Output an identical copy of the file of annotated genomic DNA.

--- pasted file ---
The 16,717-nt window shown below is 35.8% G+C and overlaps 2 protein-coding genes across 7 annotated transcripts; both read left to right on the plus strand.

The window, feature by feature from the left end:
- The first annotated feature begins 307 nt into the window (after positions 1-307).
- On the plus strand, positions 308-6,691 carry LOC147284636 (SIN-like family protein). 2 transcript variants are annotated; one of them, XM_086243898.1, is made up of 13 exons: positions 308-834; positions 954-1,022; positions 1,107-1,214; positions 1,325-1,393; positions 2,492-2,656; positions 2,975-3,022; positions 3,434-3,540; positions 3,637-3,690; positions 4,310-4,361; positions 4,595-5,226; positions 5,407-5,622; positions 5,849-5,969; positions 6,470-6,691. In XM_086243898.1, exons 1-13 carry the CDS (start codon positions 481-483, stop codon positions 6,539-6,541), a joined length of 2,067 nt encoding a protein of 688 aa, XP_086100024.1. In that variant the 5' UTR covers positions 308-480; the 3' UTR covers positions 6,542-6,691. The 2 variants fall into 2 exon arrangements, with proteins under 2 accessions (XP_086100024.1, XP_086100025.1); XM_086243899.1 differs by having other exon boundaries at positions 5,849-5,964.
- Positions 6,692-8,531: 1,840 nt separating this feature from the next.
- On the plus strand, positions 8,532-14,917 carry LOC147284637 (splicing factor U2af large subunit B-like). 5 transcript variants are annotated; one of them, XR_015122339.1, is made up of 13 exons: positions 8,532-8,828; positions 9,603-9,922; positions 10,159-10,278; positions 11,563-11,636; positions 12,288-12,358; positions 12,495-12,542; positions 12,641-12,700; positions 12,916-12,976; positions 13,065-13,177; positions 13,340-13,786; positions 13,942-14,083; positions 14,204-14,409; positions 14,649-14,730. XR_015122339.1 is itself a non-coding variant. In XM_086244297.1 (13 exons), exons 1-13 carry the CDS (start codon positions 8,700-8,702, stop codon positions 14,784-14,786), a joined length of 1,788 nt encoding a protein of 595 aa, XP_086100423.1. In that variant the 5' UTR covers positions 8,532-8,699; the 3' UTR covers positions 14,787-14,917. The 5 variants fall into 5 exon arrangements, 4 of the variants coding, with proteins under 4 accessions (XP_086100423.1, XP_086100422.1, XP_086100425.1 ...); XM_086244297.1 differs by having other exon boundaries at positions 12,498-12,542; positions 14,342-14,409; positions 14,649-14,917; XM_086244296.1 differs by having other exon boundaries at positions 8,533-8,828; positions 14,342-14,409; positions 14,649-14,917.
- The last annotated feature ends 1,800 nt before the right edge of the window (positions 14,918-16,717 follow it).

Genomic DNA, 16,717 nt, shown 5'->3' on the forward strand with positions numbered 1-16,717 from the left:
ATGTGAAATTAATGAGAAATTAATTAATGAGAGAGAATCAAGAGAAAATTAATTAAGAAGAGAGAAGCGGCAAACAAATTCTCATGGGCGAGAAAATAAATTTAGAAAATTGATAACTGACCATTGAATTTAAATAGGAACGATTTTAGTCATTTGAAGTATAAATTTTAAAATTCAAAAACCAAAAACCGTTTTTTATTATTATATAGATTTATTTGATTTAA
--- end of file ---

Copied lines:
The 16,717-nt window shown below is 35.8% G+C and overlaps 2 protein-coding genes across 7 annotated transcripts; both read left to right on the plus strand.

The window, feature by feature from the left end:
- The first annotated feature begins 307 nt into the window (after positions 1-307).
- On the plus strand, positions 308-6,691 carry LOC147284636 (SIN-like family protein). 2 transcript variants are annotated; one of them, XM_086243898.1, is made up of 13 exons: positions 308-834; positions 954-1,022; positions 1,107-1,214; positions 1,325-1,393; positions 2,492-2,656; positions 2,975-3,022; positions 3,434-3,540; positions 3,637-3,690; positions 4,310-4,361; positions 4,595-5,226; positions 5,407-5,622; positions 5,849-5,969; positions 6,470-6,691. In XM_086243898.1, exons 1-13 carry the CDS (start codon positions 481-483, stop codon positions 6,539-6,541), a joined length of 2,067 nt encoding a protein of 688 aa, XP_086100024.1. In that variant the 5' UTR covers positions 308-480; the 3' UTR covers positions 6,542-6,691. The 2 variants fall into 2 exon arrangements, with proteins under 2 accessions (XP_086100024.1, XP_086100025.1); XM_086243899.1 differs by having other exon boundaries at positions 5,849-5,964.
- Positions 6,692-8,531: 1,840 nt separating this feature from the next.
- On the plus strand, positions 8,532-14,917 carry LOC147284637 (splicing factor U2af large subunit B-like). 5 transcript variants are annotated; one of them, XR_015122339.1, is made up of 13 exons: positions 8,532-8,828; positions 9,603-9,922; positions 10,159-10,278; positions 11,563-11,636; positions 12,288-12,358; positions 12,495-12,542; positions 12,641-12,700; positions 12,916-12,976; positions 13,065-13,177; positions 13,340-13,786; positions 13,942-14,083; positions 14,204-14,409; positions 14,649-14,730. XR_015122339.1 is itself a non-coding variant. In XM_086244297.1 (13 exons), exons 1-13 carry the CDS (start codon positions 8,700-8,702, stop codon positions 14,784-14,786), a joined length of 1,788 nt encoding a protein of 595 aa, XP_086100423.1. In that variant the 5' UTR covers positions 8,532-8,699; the 3' UTR covers positions 14,787-14,917. The 5 variants fall into 5 exon arrangements, 4 of the variants coding, with proteins under 4 accessions (XP_086100423.1, XP_086100422.1, XP_086100425.1 ...); XM_086244297.1 differs by having other exon boundaries at positions 12,498-12,542; positions 14,342-14,409; positions 14,649-14,917; XM_086244296.1 differs by having other exon boundaries at positions 8,533-8,828; positions 14,342-14,409; positions 14,649-14,917.
- The last annotated feature ends 1,800 nt before the right edge of the window (positions 14,918-16,717 follow it).

Genomic DNA, 16,717 nt, shown 5'->3' on the forward strand with positions numbered 1-16,717 from the left:
ATGTGAAATTAATGAGAAATTAATTAATGAGAGAGAATCAAGAGAAAATTAATTAAGAAGAGAGAAGCGGCAAACAAATTCTCATGGGCGAGAAAATAAATTTAGAAAATTGATAACTGACCATTGAATTTAAATAGGAACGATTTTAGTCATTTGAAGTATAAATTTTAAAATTCAAAAACCAAAAACCGTTTTTTATTATTATATAGATTTATTTGATTTAA